"I told Alex that I'd found Tina's ring, and he didn't believe me," Meislish recalled drily. "Then he realized I wasn't kidding."

Goudeau's wife, Wendy Carr, has insisted that this account by Phoenix police is a big lie, and that the cops planted all the damning evidence to frame her husband and grab the glory of solving one of Arizona's biggest criminal cases.

But evidence of such a historic conspiracy is nonexistent, and during Goudeau's recent murder trial in Maricopa County Superior Court, his defense team raised little to jurors but innuendo about the possible legitimacy of the search.

The composite sketch of Goudeau bore great resemblance to the serial killer.
The composite sketch of Goudeau bore great resemblance to the serial killer.
Analysts found the DNA of two murder victims during the first concerted search of Goudeau's home.
Analysts found the DNA of two murder victims during the first concerted search of Goudeau's home.

Calling it "the most sloppy, negligent search in the history of law enforcement," Goudeau's lead attorney Randall Craig told jurors, "There is just no way they didn't see that ring on that first search if it was there. Somebody entered the Mark Goudeau home after [September 6] and put it there."

Such as whom, prosecutor Suzanne Cohen asked rhetorically when it was her turn? The "actual" Baseline Killer?

The ziplock bag would become Exhibit 29 at Mark Goudeau's trial, a dream piece of evidence for the prosecutors in a case in which the police never did recover the murder weapon, a .38-caliber semiautomatic.

It was a case that relied heavily on momentous advances in DNA technology evolving at precisely the same time Goudeau was running wild.

Though it's easy to forget this, DNA evidence was introduced to the criminal justice system only about a quarter-century ago.

Thousands of people have been convicted and many freed (sometimes after having served long prison terms) because of the unique, coded, genetic information.

DNA can eliminate possible suspects — it did in the Mark Goudeau case — and it surely can lead to the guilty.

The Goudeau defense team knew that better than anyone. Attorney Craig repeatedly reminded jurors that prosecutors "will be hanging their hat on" the DNA, and in large part he was right.

Craig also reminded the panel, "You have not heard the defense's case on this. Once again, we will challenge the DNA."

But they didn't, calling no witnesses to try to refute the powerful DNA testimony of prosecution witnesses and, in fact, not presenting a defense case at all.

Scientifically, the case against Goudeau wouldn't have been nearly as strong even a few years before he began hunting women on the streets of Phoenix.

That was his tough luck.

The jury on October 31 returned guilty verdicts on 67 of the 72 charges against Goudeau, including all nine first-degree murder counts.

The panel now is deciding inside the courtroom of county Judge Warren Granville whether to impose the death penalty against the 47-year-old former construction worker.

Mark Goudeau's spree in 2005-06 — nine murders, eight sexual assaults, numerous armed robberies, and other violent crimes — engrossed and terrified Valley residents.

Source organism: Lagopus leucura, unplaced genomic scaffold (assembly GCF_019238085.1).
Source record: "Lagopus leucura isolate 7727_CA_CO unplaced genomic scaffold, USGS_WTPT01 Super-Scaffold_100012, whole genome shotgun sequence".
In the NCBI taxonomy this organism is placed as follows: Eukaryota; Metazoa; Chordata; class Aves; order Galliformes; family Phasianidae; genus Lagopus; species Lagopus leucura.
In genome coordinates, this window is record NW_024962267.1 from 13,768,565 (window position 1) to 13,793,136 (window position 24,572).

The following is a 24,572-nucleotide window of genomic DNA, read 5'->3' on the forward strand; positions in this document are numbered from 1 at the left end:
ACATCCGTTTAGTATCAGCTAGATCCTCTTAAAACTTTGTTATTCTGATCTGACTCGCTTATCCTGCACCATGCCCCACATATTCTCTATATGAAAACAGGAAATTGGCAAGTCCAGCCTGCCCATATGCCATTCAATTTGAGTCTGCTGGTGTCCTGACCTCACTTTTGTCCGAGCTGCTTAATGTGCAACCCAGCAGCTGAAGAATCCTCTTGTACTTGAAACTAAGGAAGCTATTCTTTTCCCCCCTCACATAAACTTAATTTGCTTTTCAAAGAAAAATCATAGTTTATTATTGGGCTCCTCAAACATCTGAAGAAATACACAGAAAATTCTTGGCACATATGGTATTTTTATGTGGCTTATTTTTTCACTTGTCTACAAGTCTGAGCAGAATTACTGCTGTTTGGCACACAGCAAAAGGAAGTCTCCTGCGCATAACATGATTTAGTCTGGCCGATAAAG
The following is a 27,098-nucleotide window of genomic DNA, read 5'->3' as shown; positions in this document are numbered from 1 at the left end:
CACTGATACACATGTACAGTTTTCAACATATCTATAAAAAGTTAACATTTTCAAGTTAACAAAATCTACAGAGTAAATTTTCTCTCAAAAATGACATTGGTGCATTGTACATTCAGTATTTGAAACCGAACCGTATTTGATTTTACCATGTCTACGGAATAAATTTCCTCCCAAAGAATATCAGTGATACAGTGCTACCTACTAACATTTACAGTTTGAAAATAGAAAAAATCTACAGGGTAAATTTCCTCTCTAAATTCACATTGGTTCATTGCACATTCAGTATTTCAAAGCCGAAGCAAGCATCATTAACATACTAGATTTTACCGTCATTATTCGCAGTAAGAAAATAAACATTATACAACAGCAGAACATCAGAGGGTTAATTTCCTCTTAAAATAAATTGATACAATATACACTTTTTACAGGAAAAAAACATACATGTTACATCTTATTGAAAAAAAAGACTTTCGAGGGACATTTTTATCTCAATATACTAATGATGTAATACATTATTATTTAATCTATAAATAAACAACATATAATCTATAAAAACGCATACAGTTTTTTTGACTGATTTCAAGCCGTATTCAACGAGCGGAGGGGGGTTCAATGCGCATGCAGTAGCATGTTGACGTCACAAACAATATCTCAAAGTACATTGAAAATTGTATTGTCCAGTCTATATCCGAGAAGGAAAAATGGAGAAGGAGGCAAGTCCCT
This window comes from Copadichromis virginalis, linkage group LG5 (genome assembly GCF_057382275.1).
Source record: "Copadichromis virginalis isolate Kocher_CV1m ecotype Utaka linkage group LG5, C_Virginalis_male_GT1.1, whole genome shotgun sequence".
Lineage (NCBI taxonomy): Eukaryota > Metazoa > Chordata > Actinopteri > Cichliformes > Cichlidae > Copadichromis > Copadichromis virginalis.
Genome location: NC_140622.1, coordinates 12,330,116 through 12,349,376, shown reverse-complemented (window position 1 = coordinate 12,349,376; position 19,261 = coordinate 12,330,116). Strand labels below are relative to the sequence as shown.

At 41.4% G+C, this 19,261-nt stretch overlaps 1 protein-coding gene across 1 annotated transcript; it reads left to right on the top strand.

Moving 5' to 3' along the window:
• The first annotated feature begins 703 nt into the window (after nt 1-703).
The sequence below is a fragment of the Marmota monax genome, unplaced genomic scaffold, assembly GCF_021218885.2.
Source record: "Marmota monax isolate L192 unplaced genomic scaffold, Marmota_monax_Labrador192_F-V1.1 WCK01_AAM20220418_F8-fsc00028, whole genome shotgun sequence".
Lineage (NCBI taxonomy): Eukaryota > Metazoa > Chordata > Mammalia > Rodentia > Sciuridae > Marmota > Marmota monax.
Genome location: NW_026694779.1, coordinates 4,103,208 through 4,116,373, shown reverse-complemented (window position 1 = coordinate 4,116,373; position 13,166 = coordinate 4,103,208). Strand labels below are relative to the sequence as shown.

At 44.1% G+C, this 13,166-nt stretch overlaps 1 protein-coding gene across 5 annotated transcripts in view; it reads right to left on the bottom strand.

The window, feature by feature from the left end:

His ascendancy as a serial killer came at the same time that the so-called "Serial Shooters" also were wreaking their own brand of havoc, randomly murdering at least six people around the Valley and shooting many more. (Mesa residents Dale Hausner and Samuel Dieteman now are on death row and serving a life sentence, respectively.)

The tale of Phoenix's serial killers went worldwide.

On July 28, 2006, London's Daily Mail newspaper wrote this headline: "U.S. City in Fear as Two Serial Killers Stalk Streets."

Hausner and Dieteman did most of their killings from their car, à la D.C. snipers John Allen Muhammad and Lee Boyd Malvo, who killed 10 people over a terrible three weeks in 2002.

Both sets of snipers seemed driven more by "sport" than anything.

The Baseline Killer's motivations clearly were sexual domination and sometimes money. He was cunning and careful much of the time, yet he ultimately was ruled by his violent compulsions.

Goudeau increasingly stuck to familiar turf as time passed, as the dragnet, the size of which was unprecedented in Phoenix police history, intensified.

His final slaying of 37-year-old Carmen Miranda on June 29, 2006, occurred near the busy intersection of 32nd Street and Thomas Road — minutes by foot from his home and in an area that came to be known to investigators as the Baseline Killer's ground zero.

Goudeau was an in-your-face murderer who interacted verbally with his victims before abruptly ending their lives with his potent .38.

His communications were basic: If you didn't do what he wanted, he would kill you.

One woman who didn't go along with Goudeau amazingly survived and later testified against him.

The 31-year-old Phoenix woman later described in chilling detail how, in May 2006, a man wearing a beige, human-like mask carjacked her near 32nd Street and Thomas Road.

The woman had just left a check-cashing place in the strip mall where, months earlier, Goudeau had committed back-to-back armed robberies at a Mexican restaurant and a pizza joint.

(He erred by firing a round in the air as he fled into the night from the robberies. A shell casing from that bullet matched those found near the bodies of most of his nine murder victims, and ballistics experts later determined that all the casings had been fired by the same gun.)

Goudeau forced the woman at gunpoint to drive a few miles north to a residential area. He told her that he just had robbed the Fry's store on 30th and Thomas (the irony of that remark becomes apparent later in this story.)

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